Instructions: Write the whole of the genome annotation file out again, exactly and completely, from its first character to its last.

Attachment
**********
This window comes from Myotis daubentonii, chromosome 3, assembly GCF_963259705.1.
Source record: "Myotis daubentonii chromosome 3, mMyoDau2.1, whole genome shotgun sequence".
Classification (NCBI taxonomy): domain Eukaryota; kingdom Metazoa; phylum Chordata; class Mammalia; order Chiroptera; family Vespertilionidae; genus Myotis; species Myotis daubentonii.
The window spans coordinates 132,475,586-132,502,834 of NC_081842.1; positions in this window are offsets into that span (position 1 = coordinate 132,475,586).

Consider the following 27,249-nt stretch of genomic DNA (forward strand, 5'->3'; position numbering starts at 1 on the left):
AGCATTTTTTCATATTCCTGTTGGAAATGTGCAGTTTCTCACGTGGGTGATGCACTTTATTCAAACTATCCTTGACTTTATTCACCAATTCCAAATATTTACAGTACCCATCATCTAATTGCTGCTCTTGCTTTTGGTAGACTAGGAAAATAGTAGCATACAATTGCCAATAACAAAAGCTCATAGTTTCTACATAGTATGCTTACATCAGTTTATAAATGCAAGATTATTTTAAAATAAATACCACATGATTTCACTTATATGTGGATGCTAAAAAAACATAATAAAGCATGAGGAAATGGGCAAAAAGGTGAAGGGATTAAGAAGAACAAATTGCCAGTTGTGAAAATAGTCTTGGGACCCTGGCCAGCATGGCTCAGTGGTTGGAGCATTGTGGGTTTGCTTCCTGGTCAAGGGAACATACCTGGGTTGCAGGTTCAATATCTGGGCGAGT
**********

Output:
This window comes from Myotis daubentonii, chromosome 3, assembly GCF_963259705.1.
Source record: "Myotis daubentonii chromosome 3, mMyoDau2.1, whole genome shotgun sequence".
Classification (NCBI taxonomy): domain Eukaryota; kingdom Metazoa; phylum Chordata; class Mammalia; order Chiroptera; family Vespertilionidae; genus Myotis; species Myotis daubentonii.
The window spans coordinates 132,475,586-132,502,834 of NC_081842.1; positions in this window are offsets into that span (position 1 = coordinate 132,475,586).

Consider the following 27,249-nt stretch of genomic DNA (forward strand, 5'->3'; position numbering starts at 1 on the left):
AGCATTTTTTCATATTCCTGTTGGAAATGTGCAGTTTCTCACGTGGGTGATGCACTTTATTCAAACTATCCTTGACTTTATTCACCAATTCCAAATATTTACAGTACCCATCATCTAATTGCTGCTCTTGCTTTTGGTAGACTAGGAAAATAGTAGCATACAATTGCCAATAACAAAAGCTCATAGTTTCTACATAGTATGCTTACATCAGTTTATAAATGCAAGATTATTTTAAAATAAATACCACATGATTTCACTTATATGTGGATGCTAAAAAAACATAATAAAGCATGAGGAAATGGGCAAAAAGGTGAAGGGATTAAGAAGAACAAATTGCCAGTTGTGAAAATAGTCTTGGGACCCTGGCCAGCATGGCTCAGTGGTTGGAGCATTGTGGGTTTGCTTCCTGGTCAAGGGAACATACCTGGGTTGCAGGTTCAATATCTGGGCGAGT